Given a current or predicted violation of any of the service level agreements 230, a planner 260 determines a response to the violation. This response is a plan for allocating the servers in the server cluster 40 to the transaction and parallel requests to minimize cost to the local domain 50. Planner 260 can decide to meet all the service level agreements 230. Otherwise, planner 260 adjusts the workload for each of the servers in the server cluster 40 based on one or more policies.

A policy implemented by planner 260 may adjust the workloads based on priority. Planner 260 may specify that a certain transaction class is more important than another. In an embodiment, a minimum and maximum number of servers are allocated to each workload so other workloads are neither “starved” nor does any one workload receive all the resources of the server cluster 40.

Planner 260 obtains information on the current assignments of the servers in the server cluster 40 from a server allocation resource manager 265. This information may comprise priorities, allocations, etc. Planner 260 then determines a server reallocation plan to best minimize costs of the local domain 50. For example, planner 260 may decide to violate the service level agreements 230 for one workload in favor of not violating the service level agreements 230 for another workload. Planner 260 may decide to violate the service level agreements 230 for an important workload to accommodate the additional processing required for a spike in stock trades that occurs after the chairman of the Federal Reserve Board makes a speech.

The reallocation plan created by planner 260 is sent to an executor 270. This reallocation plan may comprise information on server allocations and allocation of specific loads to specific servers in server cluster 40. Executor 270 reconfigures the server cluster 40 as directed by planner 260. Executor 270 calls provisioner 275 if one or more servers require provisioning.

For example, planner 260 may determine that one additional server may be allocated to the stock trading transaction workload and one server may be removed from the parallel application workload. Provisioner 275 informs the parallel services scheduler 225 to stop using a specific server, server A. The parallel services scheduler 225 informs provisioner 275 when it releases server A. Executor 270 may then call provisioner 275 and request that server A be assigned to the stock trading transaction workload. Provisioner 275 then installs the stock trading application on server A. Executor 270 then informs the network dispatcher 220 of the change in server configuration, allowing the network dispatcher 220 to use server A.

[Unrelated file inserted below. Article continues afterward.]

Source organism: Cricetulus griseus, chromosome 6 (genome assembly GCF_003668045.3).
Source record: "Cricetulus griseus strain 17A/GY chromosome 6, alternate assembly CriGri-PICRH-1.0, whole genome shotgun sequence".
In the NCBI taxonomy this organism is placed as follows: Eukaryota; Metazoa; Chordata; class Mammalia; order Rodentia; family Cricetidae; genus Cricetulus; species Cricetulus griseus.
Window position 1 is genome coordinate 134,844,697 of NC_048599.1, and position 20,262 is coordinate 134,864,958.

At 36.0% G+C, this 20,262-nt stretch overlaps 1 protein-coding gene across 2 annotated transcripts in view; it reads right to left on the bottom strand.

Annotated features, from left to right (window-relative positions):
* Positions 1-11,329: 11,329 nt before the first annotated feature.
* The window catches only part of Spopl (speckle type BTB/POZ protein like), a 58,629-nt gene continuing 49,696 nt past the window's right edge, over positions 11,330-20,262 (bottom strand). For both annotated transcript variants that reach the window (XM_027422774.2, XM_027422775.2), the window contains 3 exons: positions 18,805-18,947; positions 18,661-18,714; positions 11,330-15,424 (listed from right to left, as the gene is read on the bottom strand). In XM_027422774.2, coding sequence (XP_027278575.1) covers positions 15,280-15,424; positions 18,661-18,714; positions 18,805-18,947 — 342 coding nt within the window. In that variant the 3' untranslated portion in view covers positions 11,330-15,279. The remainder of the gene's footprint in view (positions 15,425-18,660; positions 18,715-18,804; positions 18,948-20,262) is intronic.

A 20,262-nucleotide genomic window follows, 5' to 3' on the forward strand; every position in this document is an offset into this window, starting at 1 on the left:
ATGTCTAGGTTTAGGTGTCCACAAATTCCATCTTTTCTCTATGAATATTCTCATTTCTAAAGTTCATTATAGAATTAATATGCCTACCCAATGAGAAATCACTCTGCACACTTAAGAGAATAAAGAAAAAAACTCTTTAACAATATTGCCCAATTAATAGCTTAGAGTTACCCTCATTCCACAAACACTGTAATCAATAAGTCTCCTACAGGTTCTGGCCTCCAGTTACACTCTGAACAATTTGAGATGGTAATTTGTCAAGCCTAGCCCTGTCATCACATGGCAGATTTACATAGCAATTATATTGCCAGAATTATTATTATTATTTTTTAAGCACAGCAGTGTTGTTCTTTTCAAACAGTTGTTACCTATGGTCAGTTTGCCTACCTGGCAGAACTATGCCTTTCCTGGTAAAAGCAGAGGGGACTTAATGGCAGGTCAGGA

In another embodiment, the server allocation controller 10 may add one node at a time to the workload. If the service level agreements 230 are not met with the additional node, the server allocation controller 10 may assign additional nodes to a workload, one at a time, until the service level agreements 230 are met. In a further embodiment, the server allocation controller 10 may add nodes to a workload, one at a time, if the prediction model 250 predicts that the server cluster 40 may not meet the service level agreements 230.

The service level agreement monitor 240 may determine that the service level agreements 230 for one or more other workloads on the server cluster 40 can be met with fewer nodes. If so, executor 270 reconfigures the network dispatcher 220 or the parallel services scheduler 225 for that workload; this reconfiguration stops dispatching to a specific node or set of nodes. Executor 270 uses the computed plan from planner 260 to reconfigure the server cluster 40 to handle the current or predicted load. Concurrently, the network dispatcher 220 or parallel services scheduler 225 for the workload projected to need additional nodes is reconfigured to add that specific node or set of nodes.

The service level agreement monitor 240 may determine that fewer nodes cannot meet the service level agreements 230 for other workloads. In this case, additional nodes cannot be assigned to the workload needing additional nodes from any of the other workload. In an embodiment, the server allocation controller 10 may request or configure new nodes. The server allocation controller 10 then assigns these new nodes to the workload that needs the additional nodes.

If additional nodes are not available to meet all the service level agreements 230 for the current or projected workload, the server allocation controller 10 uses an internal policy to determine priorities for service level agreements 230 that may be violated. For example, this prioritization may be performed based on minimizing the penalty associated with violating service level agreements 230. The server allocation controller 10 then removes nodes from the workload with lower penalty or lower priority and assigns these nodes to the workload with higher penalty or higher priority.

A method 300 for managing server allocations to minimize penalties and maximize system performance is illustrated by the process flow chart of FIG. 3 (FIGS. 3A, 3B). The server allocation controller 10 monitors performance with respect to the service level agreements 230 at step 305. The service level agreement monitor 240 identifies a violation of the service level agreement 230 for a workload, workload 1, at step 310. This violation may be a current violation or a predicted violation. The server allocation manager 205 checks for available servers in the server cluster 40 at step 315 that may be allocated to workload 1.